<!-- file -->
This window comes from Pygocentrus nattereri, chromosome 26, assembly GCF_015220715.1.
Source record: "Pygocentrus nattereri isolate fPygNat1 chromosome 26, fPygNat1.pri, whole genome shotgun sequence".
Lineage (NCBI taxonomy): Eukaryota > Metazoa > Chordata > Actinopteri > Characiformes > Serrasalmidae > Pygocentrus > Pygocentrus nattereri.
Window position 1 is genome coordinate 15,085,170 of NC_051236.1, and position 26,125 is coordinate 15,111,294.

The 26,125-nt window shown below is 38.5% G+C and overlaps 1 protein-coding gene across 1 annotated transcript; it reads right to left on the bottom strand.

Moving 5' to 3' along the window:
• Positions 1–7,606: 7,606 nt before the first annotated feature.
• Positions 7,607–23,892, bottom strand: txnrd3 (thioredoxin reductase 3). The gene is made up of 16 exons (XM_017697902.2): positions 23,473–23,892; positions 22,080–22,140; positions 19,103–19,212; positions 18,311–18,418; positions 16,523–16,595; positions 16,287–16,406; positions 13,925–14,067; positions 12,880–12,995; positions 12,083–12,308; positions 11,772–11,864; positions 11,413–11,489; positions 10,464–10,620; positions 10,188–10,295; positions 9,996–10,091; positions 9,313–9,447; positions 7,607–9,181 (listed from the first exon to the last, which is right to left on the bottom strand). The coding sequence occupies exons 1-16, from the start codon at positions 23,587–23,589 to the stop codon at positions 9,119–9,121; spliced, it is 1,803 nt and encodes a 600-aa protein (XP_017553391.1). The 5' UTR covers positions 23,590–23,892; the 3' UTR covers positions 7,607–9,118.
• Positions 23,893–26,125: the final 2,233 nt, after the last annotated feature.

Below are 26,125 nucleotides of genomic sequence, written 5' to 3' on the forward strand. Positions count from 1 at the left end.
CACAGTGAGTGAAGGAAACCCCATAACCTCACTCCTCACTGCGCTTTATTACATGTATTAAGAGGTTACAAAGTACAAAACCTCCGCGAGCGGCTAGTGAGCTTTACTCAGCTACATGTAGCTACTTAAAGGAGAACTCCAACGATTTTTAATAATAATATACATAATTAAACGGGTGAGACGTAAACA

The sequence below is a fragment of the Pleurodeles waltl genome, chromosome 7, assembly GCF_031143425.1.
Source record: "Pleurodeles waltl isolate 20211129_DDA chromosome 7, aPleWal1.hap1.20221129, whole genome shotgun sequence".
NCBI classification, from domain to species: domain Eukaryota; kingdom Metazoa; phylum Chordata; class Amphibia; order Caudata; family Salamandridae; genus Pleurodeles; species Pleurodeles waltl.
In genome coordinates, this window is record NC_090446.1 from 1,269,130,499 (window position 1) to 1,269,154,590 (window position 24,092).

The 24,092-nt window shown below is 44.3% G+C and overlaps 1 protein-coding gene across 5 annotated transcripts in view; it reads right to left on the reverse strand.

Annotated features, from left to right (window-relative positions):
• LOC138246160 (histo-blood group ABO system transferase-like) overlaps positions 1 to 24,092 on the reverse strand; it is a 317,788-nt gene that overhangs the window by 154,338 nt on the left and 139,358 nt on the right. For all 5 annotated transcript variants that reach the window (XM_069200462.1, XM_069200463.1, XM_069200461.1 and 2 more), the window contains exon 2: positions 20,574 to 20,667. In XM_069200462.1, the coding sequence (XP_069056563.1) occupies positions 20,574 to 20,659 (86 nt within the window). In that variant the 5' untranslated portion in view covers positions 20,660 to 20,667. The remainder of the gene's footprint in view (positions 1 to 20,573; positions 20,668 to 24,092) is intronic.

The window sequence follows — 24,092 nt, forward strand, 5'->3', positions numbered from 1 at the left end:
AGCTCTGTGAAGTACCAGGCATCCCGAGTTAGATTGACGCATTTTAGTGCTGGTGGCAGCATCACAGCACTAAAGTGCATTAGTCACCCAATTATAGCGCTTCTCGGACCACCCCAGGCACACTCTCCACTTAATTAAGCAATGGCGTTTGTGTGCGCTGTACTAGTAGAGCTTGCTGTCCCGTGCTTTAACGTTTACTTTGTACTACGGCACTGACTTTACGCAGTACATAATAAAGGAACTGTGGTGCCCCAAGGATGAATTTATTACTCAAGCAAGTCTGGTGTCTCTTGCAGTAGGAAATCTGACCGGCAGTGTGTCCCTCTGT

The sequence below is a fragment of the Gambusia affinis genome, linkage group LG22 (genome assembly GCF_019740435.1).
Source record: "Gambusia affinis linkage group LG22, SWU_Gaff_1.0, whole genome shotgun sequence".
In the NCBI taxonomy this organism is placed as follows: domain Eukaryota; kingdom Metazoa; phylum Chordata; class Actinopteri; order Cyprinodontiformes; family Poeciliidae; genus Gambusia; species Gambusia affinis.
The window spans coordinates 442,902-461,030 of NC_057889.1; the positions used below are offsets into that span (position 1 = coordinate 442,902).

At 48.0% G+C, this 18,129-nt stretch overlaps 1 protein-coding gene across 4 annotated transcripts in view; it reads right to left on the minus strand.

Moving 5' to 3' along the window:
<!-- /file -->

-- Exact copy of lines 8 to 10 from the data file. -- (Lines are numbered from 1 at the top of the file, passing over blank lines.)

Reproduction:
• Positions 7,607–23,892, bottom strand: txnrd3 (thioredoxin reductase 3). The gene is made up of 16 exons (XM_017697902.2): positions 23,473–23,892; positions 22,080–22,140; positions 19,103–19,212; positions 18,311–18,418; positions 16,523–16,595; positions 16,287–16,406; positions 13,925–14,067; positions 12,880–12,995; positions 12,083–12,308; positions 11,772–11,864; positions 11,413–11,489; positions 10,464–10,620; positions 10,188–10,295; positions 9,996–10,091; positions 9,313–9,447; positions 7,607–9,181 (listed from the first exon to the last, which is right to left on the bottom strand). The coding sequence occupies exons 1-16, from the start codon at positions 23,587–23,589 to the stop codon at positions 9,119–9,121; spliced, it is 1,803 nt and encodes a 600-aa protein (XP_017553391.1). The 5' UTR covers positions 23,590–23,892; the 3' UTR covers positions 7,607–9,118.
• Positions 23,893–26,125: the final 2,233 nt, after the last annotated feature.

Below are 26,125 nucleotides of genomic sequence, written 5' to 3' on the forward strand. Positions count from 1 at the left end.